YAKIMA, Wash. — Although the incidents remain under investigation, officers involved in three separate Yakima Valley shootings earlier this month have either returned to work or have been cleared to do so next week.
Two Yakima police officers, who have been on paid administrative leave after shootings at a car wash and at an east Yakima home, will return to duty next Friday, said Capt. Rod Light, a police department spokesman.
Officer Casey Gillette fatally shot Rocendo Arias, 23, in the early hours of Jan. 4 while investigating a report of a suspicious vehicle at an East Nob Hill Boulevard car wash. According to police, Gillette saw Arias sitting in the car with what appeared to be a gun in his hand. The gun turned out to be a replica that shot soft plastic pellets.
Light said there was no dashboard video of the shooting because Gillette’s car was not angled to show what happened. He said there is no policy requiring officers to position their cars so the camera can see what the officer is doing.
An audio recording of the incident is not available because the body microphone Gillette was wearing activates only when a car’s emergency lights are on. Gillette did not turn on the lights, Light said.
The incident remains under investigation by the Yakima Police Department.
Light previously said Gillette had, through an attorney, provided investigators with a written statement regarding what happened at the car wash. Officers have the same right as anyone being questioned and are not required to submit to an interview, Light said.
Gillette had been with the department for 14 months, and previously worked nearly three years for the Toppenish Police Department.
Officer Bryan Elliott shot Lorry J. Rabanal, 51, when police were called to a report of a domestic dispute on East Viola Avenue on Jan. 16. Police said Rabanal was holding a rifle and refused orders to drop the weapon. Elliott shot several times, striking Rabanal once in the arm. Rabanal was treated at a local hospital and taken to the Yakima County jail, where he remains facing assault charges.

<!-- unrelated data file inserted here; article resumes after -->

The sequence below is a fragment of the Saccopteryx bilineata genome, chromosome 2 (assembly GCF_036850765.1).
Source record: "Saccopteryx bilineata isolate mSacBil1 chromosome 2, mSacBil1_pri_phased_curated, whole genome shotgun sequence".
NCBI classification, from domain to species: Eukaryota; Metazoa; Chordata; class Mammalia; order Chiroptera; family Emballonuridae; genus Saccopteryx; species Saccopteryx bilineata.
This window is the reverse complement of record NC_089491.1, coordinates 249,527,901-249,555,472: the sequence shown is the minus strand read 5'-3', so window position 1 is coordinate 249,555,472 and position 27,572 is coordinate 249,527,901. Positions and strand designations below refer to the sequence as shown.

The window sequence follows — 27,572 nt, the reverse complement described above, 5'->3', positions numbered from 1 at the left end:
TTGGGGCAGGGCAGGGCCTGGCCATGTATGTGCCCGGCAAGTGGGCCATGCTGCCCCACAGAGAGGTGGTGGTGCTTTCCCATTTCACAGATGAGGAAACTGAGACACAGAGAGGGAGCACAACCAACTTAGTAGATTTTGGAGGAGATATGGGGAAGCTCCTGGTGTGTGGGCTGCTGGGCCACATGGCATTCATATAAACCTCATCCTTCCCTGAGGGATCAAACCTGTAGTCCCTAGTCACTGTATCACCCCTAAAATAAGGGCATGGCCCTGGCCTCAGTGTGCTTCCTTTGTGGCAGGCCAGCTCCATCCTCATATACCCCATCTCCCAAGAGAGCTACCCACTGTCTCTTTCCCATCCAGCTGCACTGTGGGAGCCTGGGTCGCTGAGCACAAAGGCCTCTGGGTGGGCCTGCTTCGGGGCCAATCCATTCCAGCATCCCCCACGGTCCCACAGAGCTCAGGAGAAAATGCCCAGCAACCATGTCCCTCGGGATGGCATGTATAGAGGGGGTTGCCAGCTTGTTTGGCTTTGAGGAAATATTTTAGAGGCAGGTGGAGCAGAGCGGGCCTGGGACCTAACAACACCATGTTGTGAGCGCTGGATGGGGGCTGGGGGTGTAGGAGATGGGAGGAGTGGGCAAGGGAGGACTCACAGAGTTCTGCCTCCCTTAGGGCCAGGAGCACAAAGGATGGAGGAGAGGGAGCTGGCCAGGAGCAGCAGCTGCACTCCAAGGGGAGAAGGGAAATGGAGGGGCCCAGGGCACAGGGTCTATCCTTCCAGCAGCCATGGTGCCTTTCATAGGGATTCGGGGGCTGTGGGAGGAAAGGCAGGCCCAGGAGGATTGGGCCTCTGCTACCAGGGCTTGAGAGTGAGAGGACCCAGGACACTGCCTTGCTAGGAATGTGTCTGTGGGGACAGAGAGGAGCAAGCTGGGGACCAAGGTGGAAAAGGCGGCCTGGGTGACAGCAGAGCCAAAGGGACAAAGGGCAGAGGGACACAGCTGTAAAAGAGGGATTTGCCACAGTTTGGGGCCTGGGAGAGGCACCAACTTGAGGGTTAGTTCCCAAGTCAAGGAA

Elliot has been with the department for 2 1/2 years.
Yakima police are also investigating this shooting, but both men were cleared to return to work by a psychiatrist, Light said.
He said the officers were returned to duty per department policy that doesn’t require those investigations to be completed.
In the case of a third police shooting, authorities said six Yakima city police officers and seven personnel with the Yakima County Sheriff’s Office involved in a Jan. 3 standoff in Selah that ended in the fatal shooting of Jesse Humphrey have since returned to active duty. Light did not give dates for the return of the Yakima officers, noting that they came back at different times in the month.
Capt. Jeff Schneider, head of the patrol division, identified the six city police officers as Lt. Jay Seely, Sgt. Shawn Boyle, Detective Erik Hampton and officers Joe Deccio, Scott Grant and Rico Reyes. They are members of the city’s SWAT team.
Yakima County Sheriff Ken Irwin said six deputies and a dispatcher involved in that incident returned to active duty Jan. 17 after being given the opportunity to hire an attorney and talk with a psychologist. He said they have also gone through two critical-incident-stress debriefings.
The incident began when deputies investigating a West Valley theft went to a Selah home, where Humphrey, 30, opened fire on them from a motor home. After a standoff that lasted more than three hours, Humphrey came out of the motor home and was fatally shot by Yakima SWAT officers.
That shooting is being investigated by the Washington State Patrol.